Child Support Guidelines For Pennsylvania Parents
In life, we encounter many milestones that require us to learn new concepts and develop a sense of how particular aspects of our society operate. While some of these milestones are positive (e.g. marriage, the birth of a child), others such as divorce can be stressful and complicated for the uninformed.
When the divorcing couple has a child, the situation can take on another layer of complexity. This is often due to the need for child support payments to be arranged, in order to provide the child the same, or close to the same, quality of life that they experienced while their parents were married.
Pennsylvania law structures the process of applying and determining child support. Similar to many other states, this typically takes the form of the parent who has more allocated time with the child (known as the custodial parent) receiving payments from the parent with less allocated time (known as the non-custodial parent).
However, as with many things in life, the process is not quite as simple as determining who is the custodial and non-custodial parent in a divorce. Questions divorcing couples tend to ask their divorce attorney typically include:
- How do I estimate child support in Pennsylvania?
- How is child support collected and enforced in Pennsylvania?
- Who pays taxes on child support in Pennsylvania?
These are important questions that need to be understood and addressed throughout divorce proceedings. While your divorce attorney will be your key point of contact during this time, this article can be considered a primer for parents on child support guidelines in Pennsylvania.
How Do I Estimate Child Support in Pennsylvania?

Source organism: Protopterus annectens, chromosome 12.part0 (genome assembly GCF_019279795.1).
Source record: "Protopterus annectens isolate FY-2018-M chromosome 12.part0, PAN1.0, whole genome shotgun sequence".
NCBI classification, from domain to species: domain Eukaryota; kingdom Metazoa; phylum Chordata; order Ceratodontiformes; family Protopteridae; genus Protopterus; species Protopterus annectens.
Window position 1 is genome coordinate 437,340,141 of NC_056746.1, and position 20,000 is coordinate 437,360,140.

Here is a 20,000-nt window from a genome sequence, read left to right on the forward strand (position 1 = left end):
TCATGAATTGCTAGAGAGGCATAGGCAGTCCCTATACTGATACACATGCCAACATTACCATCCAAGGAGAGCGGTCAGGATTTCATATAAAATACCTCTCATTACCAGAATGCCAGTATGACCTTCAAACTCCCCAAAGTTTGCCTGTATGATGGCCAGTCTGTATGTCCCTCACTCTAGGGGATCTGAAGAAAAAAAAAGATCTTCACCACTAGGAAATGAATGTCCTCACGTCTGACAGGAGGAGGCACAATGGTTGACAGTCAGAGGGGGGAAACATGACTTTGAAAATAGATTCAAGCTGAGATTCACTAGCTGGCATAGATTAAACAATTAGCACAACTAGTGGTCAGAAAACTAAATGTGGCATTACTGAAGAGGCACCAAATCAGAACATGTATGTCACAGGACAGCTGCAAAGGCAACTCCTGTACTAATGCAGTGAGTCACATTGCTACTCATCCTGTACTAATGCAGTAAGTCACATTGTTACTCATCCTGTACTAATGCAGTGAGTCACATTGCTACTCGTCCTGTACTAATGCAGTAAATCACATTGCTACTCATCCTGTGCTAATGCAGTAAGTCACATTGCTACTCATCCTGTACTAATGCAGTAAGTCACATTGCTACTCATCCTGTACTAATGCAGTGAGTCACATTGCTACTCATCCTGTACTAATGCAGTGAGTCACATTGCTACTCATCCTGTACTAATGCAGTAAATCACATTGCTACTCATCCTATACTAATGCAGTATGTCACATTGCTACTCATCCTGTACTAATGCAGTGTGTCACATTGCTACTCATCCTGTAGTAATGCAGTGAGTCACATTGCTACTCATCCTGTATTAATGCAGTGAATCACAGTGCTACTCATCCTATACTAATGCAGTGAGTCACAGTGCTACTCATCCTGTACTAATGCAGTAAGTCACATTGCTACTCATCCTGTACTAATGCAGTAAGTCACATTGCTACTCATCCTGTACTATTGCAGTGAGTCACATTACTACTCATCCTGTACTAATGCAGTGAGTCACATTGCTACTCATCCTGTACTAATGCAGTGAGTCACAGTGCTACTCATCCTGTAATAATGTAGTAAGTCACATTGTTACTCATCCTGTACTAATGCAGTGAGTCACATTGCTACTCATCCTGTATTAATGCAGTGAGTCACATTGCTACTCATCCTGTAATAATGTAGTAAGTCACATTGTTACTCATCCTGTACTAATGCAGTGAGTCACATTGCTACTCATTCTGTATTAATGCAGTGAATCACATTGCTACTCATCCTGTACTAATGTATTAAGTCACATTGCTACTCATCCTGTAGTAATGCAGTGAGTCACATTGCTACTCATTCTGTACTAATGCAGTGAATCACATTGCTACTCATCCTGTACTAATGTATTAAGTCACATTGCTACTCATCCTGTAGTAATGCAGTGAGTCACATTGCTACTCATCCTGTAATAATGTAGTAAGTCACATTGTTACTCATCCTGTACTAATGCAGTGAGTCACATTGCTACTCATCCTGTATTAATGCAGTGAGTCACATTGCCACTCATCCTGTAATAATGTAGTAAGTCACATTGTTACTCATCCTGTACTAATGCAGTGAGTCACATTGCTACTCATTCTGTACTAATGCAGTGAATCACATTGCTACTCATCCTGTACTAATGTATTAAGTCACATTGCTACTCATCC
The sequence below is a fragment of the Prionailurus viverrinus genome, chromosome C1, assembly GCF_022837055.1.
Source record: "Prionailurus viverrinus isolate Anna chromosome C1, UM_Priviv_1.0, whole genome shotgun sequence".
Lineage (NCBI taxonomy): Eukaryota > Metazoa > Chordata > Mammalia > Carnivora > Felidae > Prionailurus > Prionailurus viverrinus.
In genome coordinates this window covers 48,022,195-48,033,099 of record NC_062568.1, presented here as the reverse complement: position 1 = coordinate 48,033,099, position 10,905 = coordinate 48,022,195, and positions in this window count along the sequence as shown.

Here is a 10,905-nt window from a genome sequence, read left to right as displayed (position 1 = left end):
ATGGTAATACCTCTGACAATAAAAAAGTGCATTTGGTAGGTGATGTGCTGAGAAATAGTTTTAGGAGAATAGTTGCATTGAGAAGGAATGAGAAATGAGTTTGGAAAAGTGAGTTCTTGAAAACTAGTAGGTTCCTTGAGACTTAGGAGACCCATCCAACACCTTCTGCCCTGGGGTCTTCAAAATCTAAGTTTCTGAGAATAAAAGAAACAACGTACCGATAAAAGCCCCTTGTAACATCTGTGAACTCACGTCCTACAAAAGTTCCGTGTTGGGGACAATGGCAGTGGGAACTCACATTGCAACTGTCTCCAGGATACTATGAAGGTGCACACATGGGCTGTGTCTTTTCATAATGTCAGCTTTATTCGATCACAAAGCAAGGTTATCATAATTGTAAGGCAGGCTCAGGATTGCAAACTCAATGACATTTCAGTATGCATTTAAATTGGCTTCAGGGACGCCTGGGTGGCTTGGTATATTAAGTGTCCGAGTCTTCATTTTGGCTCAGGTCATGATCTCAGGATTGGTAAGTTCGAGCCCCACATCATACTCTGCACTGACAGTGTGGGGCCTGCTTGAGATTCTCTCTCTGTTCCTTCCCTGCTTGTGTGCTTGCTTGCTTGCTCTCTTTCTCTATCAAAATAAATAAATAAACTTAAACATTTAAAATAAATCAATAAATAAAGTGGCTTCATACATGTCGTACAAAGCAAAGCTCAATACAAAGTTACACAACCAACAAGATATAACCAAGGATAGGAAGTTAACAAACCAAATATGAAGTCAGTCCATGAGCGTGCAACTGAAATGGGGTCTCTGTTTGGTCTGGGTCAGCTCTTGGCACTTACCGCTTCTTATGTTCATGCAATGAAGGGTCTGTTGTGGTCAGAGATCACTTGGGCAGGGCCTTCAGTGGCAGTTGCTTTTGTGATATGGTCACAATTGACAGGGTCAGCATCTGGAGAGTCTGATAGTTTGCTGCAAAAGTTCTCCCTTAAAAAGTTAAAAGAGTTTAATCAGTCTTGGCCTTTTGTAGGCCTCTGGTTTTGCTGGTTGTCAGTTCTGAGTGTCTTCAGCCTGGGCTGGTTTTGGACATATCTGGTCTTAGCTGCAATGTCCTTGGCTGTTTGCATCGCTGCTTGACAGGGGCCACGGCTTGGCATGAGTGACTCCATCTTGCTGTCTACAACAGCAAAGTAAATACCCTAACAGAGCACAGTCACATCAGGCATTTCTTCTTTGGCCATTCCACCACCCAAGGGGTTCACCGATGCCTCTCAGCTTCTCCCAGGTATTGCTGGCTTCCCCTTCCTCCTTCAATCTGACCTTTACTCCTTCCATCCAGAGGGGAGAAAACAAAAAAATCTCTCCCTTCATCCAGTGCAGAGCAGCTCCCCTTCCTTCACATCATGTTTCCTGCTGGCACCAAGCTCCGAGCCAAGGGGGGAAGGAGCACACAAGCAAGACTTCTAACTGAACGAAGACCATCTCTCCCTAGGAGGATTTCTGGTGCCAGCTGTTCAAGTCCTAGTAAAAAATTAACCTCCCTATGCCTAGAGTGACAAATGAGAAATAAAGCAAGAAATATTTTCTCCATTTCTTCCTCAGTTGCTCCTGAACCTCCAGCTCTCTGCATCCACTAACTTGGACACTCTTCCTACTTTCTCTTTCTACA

Pennsylvania’s Department of Human Services has created a child support estimator that parents can use to help develop an idea of the amount and structure of child support payments in their case. In order to use this tool, parents will need both of the spouse’s gross incomes, tax status, alimony situation, current and future childcare costs, and medical insurance coverage for the child.
How is Child Support Collected and Enforced in Pennsylvania?
Collecting child support can take many different forms, depending on what works best for the parents’ individual situation. Cash, check, direct deposit, and even third-party payment systems such as Venmo or Zelle can be used to collect child support payments.
When payments aren’t being made, custodial parents can enlist help from the state to track down the non-custodial parent and ensure payment resumes. The Pennsylvania Child Support Program exists to help custodial parents ensure timely receipt of payments.
Who Pays Taxes on Child Support in Pennsylvania?
In Pennsylvania, the parent receiving child support doesn’t need to consider it as income when filing for taxes, because technically these payments belong to the child. Unfortunately, there is no tax credit for paying child support.
If a parent fails to pay child support, these payments can be automatically garnished from his or her tax refund each year. While there is a child dependent deduction on taxes, typically the court orders parents to share this deduction by claiming it on alternating years.
Professional Legal Guidance
As previously mentioned, a competent Media divorce attorney will be your guide throughout this process. Contact Barbara Flum Stein & Associates today for counsel, targeted to your situation.